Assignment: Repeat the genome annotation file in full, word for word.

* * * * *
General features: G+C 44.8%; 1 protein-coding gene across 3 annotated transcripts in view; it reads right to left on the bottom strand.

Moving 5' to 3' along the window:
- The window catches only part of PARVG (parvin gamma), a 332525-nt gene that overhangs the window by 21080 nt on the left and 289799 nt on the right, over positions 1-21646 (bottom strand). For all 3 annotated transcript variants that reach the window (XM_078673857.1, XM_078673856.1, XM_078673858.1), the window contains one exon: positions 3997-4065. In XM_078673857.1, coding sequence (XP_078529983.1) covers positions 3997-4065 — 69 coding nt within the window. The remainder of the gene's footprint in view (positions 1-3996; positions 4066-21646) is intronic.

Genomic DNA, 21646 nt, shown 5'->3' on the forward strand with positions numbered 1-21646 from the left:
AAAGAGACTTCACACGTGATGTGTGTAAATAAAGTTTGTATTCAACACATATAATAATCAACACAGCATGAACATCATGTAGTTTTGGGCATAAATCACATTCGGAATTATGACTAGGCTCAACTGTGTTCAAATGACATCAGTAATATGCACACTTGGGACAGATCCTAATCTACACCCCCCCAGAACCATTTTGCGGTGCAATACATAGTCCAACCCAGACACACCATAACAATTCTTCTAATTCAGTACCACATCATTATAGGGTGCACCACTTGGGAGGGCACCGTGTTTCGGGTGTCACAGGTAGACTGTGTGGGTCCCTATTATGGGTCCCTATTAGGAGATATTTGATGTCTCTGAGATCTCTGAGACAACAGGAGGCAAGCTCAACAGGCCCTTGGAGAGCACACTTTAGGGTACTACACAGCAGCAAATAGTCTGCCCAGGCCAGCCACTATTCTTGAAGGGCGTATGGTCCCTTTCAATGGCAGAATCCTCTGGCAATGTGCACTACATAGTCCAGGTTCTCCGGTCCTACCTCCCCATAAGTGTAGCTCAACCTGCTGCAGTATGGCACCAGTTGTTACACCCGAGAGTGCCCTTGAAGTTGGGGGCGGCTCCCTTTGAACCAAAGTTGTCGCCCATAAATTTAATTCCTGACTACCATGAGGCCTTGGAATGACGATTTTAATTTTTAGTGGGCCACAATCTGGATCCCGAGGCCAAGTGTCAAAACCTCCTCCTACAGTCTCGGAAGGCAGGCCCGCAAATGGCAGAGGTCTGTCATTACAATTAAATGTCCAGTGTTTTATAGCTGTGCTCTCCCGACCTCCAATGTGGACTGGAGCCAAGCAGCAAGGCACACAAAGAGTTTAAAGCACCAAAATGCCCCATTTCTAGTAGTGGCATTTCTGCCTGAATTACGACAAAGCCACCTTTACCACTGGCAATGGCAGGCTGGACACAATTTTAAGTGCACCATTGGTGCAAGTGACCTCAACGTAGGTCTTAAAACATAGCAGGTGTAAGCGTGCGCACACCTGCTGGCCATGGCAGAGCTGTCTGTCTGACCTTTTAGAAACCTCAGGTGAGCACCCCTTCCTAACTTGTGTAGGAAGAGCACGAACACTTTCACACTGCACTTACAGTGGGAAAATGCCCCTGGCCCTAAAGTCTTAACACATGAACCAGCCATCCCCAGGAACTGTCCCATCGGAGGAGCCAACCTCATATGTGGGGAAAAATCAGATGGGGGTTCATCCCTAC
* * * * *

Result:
General features: G+C 44.8%; 1 protein-coding gene across 3 annotated transcripts in view; it reads right to left on the bottom strand.

Moving 5' to 3' along the window:
- The window catches only part of PARVG (parvin gamma), a 332525-nt gene that overhangs the window by 21080 nt on the left and 289799 nt on the right, over positions 1-21646 (bottom strand). For all 3 annotated transcript variants that reach the window (XM_078673857.1, XM_078673856.1, XM_078673858.1), the window contains one exon: positions 3997-4065. In XM_078673857.1, coding sequence (XP_078529983.1) covers positions 3997-4065 — 69 coding nt within the window. The remainder of the gene's footprint in view (positions 1-3996; positions 4066-21646) is intronic.

Genomic DNA, 21646 nt, shown 5'->3' on the forward strand with positions numbered 1-21646 from the left:
AAAGAGACTTCACACGTGATGTGTGTAAATAAAGTTTGTATTCAACACATATAATAATCAACACAGCATGAACATCATGTAGTTTTGGGCATAAATCACATTCGGAATTATGACTAGGCTCAACTGTGTTCAAATGACATCAGTAATATGCACACTTGGGACAGATCCTAATCTACACCCCCCCAGAACCATTTTGCGGTGCAATACATAGTCCAACCCAGACACACCATAACAATTCTTCTAATTCAGTACCACATCATTATAGGGTGCACCACTTGGGAGGGCACCGTGTTTCGGGTGTCACAGGTAGACTGTGTGGGTCCCTATTATGGGTCCCTATTAGGAGATATTTGATGTCTCTGAGATCTCTGAGACAACAGGAGGCAAGCTCAACAGGCCCTTGGAGAGCACACTTTAGGGTACTACACAGCAGCAAATAGTCTGCCCAGGCCAGCCACTATTCTTGAAGGGCGTATGGTCCCTTTCAATGGCAGAATCCTCTGGCAATGTGCACTACATAGTCCAGGTTCTCCGGTCCTACCTCCCCATAAGTGTAGCTCAACCTGCTGCAGTATGGCACCAGTTGTTACACCCGAGAGTGCCCTTGAAGTTGGGGGCGGCTCCCTTTGAACCAAAGTTGTCGCCCATAAATTTAATTCCTGACTACCATGAGGCCTTGGAATGACGATTTTAATTTTTAGTGGGCCACAATCTGGATCCCGAGGCCAAGTGTCAAAACCTCCTCCTACAGTCTCGGAAGGCAGGCCCGCAAATGGCAGAGGTCTGTCATTACAATTAAATGTCCAGTGTTTTATAGCTGTGCTCTCCCGACCTCCAATGTGGACTGGAGCCAAGCAGCAAGGCACACAAAGAGTTTAAAGCACCAAAATGCCCCATTTCTAGTAGTGGCATTTCTGCCTGAATTACGACAAAGCCACCTTTACCACTGGCAATGGCAGGCTGGACACAATTTTAAGTGCACCATTGGTGCAAGTGACCTCAACGTAGGTCTTAAAACATAGCAGGTGTAAGCGTGCGCACACCTGCTGGCCATGGCAGAGCTGTCTGTCTGACCTTTTAGAAACCTCAGGTGAGCACCCCTTCCTAACTTGTGTAGGAAGAGCACGAACACTTTCACACTGCACTTACAGTGGGAAAATGCCCCTGGCCCTAAAGTCTTAACACATGAACCAGCCATCCCCAGGAACTGTCCCATCGGAGGAGCCAACCTCATATGTGGGGAAAAATCAGATGGGGGTTCATCCCTAC